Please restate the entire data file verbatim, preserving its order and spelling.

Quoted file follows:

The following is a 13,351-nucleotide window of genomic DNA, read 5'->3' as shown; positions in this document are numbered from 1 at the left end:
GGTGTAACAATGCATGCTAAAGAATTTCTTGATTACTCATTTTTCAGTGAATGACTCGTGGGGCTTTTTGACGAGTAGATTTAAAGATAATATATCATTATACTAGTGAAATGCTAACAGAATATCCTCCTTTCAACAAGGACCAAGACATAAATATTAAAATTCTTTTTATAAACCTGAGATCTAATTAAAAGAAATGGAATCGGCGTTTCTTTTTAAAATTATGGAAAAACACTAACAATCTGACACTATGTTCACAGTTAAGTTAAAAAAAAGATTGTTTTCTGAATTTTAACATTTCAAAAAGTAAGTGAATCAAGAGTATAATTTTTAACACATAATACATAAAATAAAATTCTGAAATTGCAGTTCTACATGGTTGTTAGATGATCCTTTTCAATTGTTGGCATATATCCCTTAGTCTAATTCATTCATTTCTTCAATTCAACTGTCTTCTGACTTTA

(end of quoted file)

The following is a 13,351-nucleotide window of genomic DNA, read 5'->3' as shown; positions in this document are numbered from 1 at the left end:
GGTGTAACAATGCATGCTAAAGAATTTCTTGATTACTCATTTTTCAGTGAATGACTCGTGGGGCTTTTTGACGAGTAGATTTAAAGATAATATATCATTATACTAGTGAAATGCTAACAGAATATCCTCCTTTCAACAAGGACCAAGACATAAATATTAAAATTCTTTTTATAAACCTGAGATCTAATTAAAAGAAATGGAATCGGCGTTTCTTTTTAAAATTATGGAAAAACACTAACAATCTGACACTATGTTCACAGTTAAGTTAAAAAAAAGATTGTTTTCTGAATTTTAACATTTCAAAAAGTAAGTGAATCAAGAGTATAATTTTTAACACATAATACATAAAATAAAATTCTGAAATTGCAGTTCTACATGGTTGTTAGATGATCCTTTTCAATTGTTGGCATATATCCCTTAGTCTAATTCATTCATTTCTTCAATTCAACTGTCTTCTGACTTTA